Or possibly he really was barking mad and the tales that have come down to us don't even mention the half of it.  I think we can definitely conclude that he was probably both unpleasant and incompetent.  His successor Claudius was widely regarded as an idiot but he was a genial buffer and he lasted for years.  Caligula's predecessor, Tiberius, was a paranoid sociopath who ran the empire by remote control from the Isle of Capri and murdered people all over the place but he was formidably competent and he died at the age of seventy seven.  Caligula didn't see his thirtieth birthday.  That probably tells us as much as we need to know about him.

Saturday, August 29, 2020

Plague Update #35

 Terrible news for the city of Melbourne already under lockdown due to the ongoing awkwardness with communicable disease.  For those who do venture outside, appropriately garbed in disinfectant soaked plastic and a jaunty face mask a new threat hovers over their heads, literally in fact.  Melbourne it would appear is under sustained aerial attack from the local magpies.  Decent citizens can't make it to the shops without sharp beaked terrors descending on them from the sky.

The problem is the masks apparently.  It turns out that magpies have their own version of facial recognition software (ie they recognise people) and with everybody wearing a mask the poor confused birds have decided that to be on the safe side they're just going to attack everybody.  To hear the media report it there hasn't been this much terror in the skies since stukas first appeared over Poland.  Those who must brave the increasingly dangerous outdoors apparently have to wear pillows on their heads or have broom equipped escorts.

This leads to two questions; the first is how long will it be before the population of Melbourne gives up on the outdoors entirely and decides to live a completely subterranean life?  Now we see the terrible shortsightedness of our politicians.  If only they had completed building that underground metro system then at least the population would have had somewhere to stretch their legs without having to fear death from above.  For the elderly of course many have embraced an underground existence already, its called burial.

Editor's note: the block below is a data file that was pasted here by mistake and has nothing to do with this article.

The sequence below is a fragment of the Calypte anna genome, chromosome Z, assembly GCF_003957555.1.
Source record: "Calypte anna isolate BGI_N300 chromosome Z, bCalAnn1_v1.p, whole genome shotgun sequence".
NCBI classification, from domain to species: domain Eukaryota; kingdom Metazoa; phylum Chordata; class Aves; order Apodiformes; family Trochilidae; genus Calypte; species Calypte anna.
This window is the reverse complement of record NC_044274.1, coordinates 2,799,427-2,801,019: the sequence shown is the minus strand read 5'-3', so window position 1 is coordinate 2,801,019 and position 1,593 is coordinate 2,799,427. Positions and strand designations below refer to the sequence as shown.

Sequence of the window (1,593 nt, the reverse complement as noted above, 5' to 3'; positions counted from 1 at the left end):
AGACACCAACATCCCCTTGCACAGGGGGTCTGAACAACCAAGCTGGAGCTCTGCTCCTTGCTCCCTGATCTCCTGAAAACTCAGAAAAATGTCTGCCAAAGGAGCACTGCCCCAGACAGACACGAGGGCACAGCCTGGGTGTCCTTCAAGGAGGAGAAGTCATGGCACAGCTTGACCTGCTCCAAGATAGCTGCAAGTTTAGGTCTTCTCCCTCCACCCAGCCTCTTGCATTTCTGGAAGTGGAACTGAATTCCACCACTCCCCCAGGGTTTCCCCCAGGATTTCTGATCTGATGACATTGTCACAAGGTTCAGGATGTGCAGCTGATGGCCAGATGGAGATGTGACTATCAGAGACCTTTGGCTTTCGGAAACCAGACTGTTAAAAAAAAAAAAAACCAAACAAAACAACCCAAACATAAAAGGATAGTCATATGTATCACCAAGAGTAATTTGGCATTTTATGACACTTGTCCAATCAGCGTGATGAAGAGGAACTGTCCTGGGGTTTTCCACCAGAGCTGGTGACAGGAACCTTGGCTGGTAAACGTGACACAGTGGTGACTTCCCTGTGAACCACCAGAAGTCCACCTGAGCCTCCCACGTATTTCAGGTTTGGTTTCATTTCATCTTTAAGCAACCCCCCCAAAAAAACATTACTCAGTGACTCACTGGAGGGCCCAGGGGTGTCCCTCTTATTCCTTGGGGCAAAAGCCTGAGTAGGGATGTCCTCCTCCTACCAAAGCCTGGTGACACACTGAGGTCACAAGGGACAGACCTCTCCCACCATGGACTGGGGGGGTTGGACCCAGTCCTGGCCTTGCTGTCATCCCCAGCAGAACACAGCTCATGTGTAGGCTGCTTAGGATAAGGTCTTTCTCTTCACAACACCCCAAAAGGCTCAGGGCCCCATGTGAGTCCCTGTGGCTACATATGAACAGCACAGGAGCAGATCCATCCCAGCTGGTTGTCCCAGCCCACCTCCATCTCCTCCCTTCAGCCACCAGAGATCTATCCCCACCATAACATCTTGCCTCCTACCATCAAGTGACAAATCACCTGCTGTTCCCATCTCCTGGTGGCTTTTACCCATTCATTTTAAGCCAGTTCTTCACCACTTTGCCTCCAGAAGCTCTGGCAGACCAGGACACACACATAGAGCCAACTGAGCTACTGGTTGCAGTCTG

The other question is even more disturbing.  If magpies can recognise faces (and apparently they can) and are only attacking indiscriminately because of the masks that means that prior to the pandemic every magpie attack was deliberate and specifically targeted at the individual involved.  What did these people do to piss off the magpies?  If we identify them and herd them out into the streets to face avian wrath will the magpies be appeased and allow the rest of us to go about our business?  Another question is given our facility for making animals extinct why is it that we don't seem to have been able to get rid of the ones that really annoy us?  Pandas, rhinos, dodos no problem but apparently our talent for genocide seems to fall short of magpies, rats and annoying little yappy dogs that jump all over you.  How difficult can it possibly be to wipe out chihuahuas?

This is more than an academic question.  At some point the magpies and chihuahuas are going to take pity on the remnants of the rhino and whale populations and share their secrets.  Then we're really going to be screwed because if you think magpie attacks are bad just wait until its rhinos and whales swooping down on us from the skies.  Pigeon crap is annoying and unsightly but a rhino is going to bury your car and then swoop on you while you're trying to dig it out.

When a COVID vaccine comes its going to be a very different world.  People will flit from cover to cover while rhinos patrol the skies.  Roofs will collapse under the weight of whales roosting in them and no doubt there will be protests in the streets as various idiots claim that the anti rhino vaccine is a violation of their sovereign rights.  Dark days are coming my friends if only because the rhinos and whales will block out the sun.